Drawing upon a variety of important philosophical traditions, this book develops an original perspective on the relations between ethical, economic and aesthetic values in a tourism context. It considers the ethical/political issues arising in many areas of tourism development, including: the profound cultural and environmental impacts on tourist destinations the reciprocity (or lack of) in host-guest relations the (un)fair distribution of benefits and revenues the moral implications of issues such as sex tourism, staged authenticity and travel to oppressive regimes. The book concludes with a detailed investigation of the potential and pitfalls of ecotourism, sustainable tourism and community-based tourism, as examples of what is sometimes termed 'ethical tourism.' Until now, the ethical issues that surround tourism development have received little academic attention. Explaining philosophical arguments without the use of excessive jargon, this fascinating book interweaves theory and practice, aided by the use of text boxes to explain key terms in ethics, politics, and tourism development, and drawing on contemporary case studies from South Africa, Mexico, Zambia, Honduras, Ethiopia and Madagascar.

127 Hours

Between a Rock and a Hard Place

Author: Aron Ralston

Publisher: Simon and Schuster

ISBN:

Category: Biography & Autobiography

Page: 368

View: 576

On Sunday April 27, 2003, 27-year old Aron Ralston set off for a day's hiking in the Utah canyons. Dressed in a t-shirt and shorts, Ralston, a seasoned climber, figured he'd hike for a few hours and then head off to work. 40 miles from the nearest paved road, he found himself on top of an 800-pound boulder. As he slid down and off of the boulder it shifted, trapping his right hand against the canyon wall. No one knew where he was; he had little water; he wasn't dressed correctly; and the boulder wasn't going anywhere. He remained trapped for five days in the canyon: hypothermic at night, de-hydrated and hallucinating by day. Finally, he faced the most terrible decision of his life: braking the bones in his wrist by snapping them against the boulder, he hacked through the skin, and finally succeeded in amputating his right hand and wrist. The ordeal, however, was only beginning. He still faced a 60-foot rappell to freedom, and a walk of several hours back to his car - along the way, he miraculously met a family of hikers, and with his arms tourniqued, and blood-loss almost critical, they heard above them the whir of helicopter blades; just in time, Aron was rescued and rushed to hospital. Since that day, Aron has had a remarkable recovery. He is back out on the mountains, with an artificial limb; he speaks to select groups on his ordeal and rescue; and amazingly, he is upbeat, positive, and an inspiration to all who meet him. This is the account of those five days, of the years that led up to them, and where he goes from here. It is narrative non-fiction at its most compelling.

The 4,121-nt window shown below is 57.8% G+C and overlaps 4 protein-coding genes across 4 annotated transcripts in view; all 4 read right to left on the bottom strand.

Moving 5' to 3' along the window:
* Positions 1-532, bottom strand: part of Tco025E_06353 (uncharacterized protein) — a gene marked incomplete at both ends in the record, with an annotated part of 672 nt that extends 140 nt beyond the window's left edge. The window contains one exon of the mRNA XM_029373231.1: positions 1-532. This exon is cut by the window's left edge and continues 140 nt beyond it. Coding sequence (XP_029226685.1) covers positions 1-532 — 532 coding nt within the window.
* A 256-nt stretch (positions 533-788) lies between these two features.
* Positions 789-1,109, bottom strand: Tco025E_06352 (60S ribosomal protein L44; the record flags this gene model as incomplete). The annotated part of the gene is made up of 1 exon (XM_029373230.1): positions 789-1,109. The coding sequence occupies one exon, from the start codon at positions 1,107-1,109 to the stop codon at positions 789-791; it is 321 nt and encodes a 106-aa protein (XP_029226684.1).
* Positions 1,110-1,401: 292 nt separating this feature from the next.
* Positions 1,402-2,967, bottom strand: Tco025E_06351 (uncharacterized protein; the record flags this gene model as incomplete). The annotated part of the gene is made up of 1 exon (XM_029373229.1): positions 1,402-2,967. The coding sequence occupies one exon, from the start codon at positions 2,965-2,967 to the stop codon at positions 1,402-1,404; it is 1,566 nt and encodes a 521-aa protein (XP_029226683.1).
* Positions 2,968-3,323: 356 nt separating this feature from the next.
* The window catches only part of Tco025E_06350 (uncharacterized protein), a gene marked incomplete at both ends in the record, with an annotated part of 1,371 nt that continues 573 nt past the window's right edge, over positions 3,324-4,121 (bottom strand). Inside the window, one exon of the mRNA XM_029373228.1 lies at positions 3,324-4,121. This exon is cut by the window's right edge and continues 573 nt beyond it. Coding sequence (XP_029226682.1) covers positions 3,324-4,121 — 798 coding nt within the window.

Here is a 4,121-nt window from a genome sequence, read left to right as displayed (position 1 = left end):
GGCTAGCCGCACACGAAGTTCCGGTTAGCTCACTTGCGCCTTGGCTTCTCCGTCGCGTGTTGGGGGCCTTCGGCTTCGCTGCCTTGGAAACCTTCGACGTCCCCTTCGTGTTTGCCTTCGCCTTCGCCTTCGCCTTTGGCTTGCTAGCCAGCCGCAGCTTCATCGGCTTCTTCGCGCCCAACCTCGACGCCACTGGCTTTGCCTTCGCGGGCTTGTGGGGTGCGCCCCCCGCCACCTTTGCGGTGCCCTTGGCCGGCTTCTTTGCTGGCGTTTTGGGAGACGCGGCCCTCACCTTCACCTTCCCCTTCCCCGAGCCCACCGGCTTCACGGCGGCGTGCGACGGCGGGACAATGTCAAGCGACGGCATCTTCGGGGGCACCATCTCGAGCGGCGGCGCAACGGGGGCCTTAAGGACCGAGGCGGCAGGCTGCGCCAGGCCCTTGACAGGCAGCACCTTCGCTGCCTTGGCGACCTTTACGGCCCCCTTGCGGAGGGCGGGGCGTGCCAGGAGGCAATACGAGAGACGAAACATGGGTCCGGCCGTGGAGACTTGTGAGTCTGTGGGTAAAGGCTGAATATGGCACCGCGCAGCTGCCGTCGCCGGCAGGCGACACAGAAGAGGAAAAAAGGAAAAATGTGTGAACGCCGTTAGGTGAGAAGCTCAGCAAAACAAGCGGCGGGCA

The Ethics of Tourism Development

Author: Mick Smith

Publisher: Psychology Press

ISBN:

Category: Business & Economics

Page: 195

View: 364

Drawing upon a variety of important philosophical traditions, this book develops an original perspective on the relations between ethical, economic and aesthetic values in a tourism context. It considers the ethical/political issues arising in many areas of tourism development, including: the profound cultural and environmental impacts on tourist destinations the reciprocity (or lack of) in host-guest relations the (un)fair distribution of benefits and revenues the moral implications of issues such as sex tourism, staged authenticity and travel to oppressive regimes. The book concludes with a detailed investigation of the potential and pitfalls of ecotourism, sustainable tourism and community-based tourism, as examples of what is sometimes termed 'ethical tourism.' Until now, the ethical issues that surround tourism development have received little academic attention. Explaining philosophical arguments without the use of excessive jargon, this fascinating book interweaves theory and practice, aided by the use of text boxes to explain key terms in ethics, politics, and tourism development, and drawing on contemporary case studies from South Africa, Mexico, Zambia, Honduras, Ethiopia and Madagascar.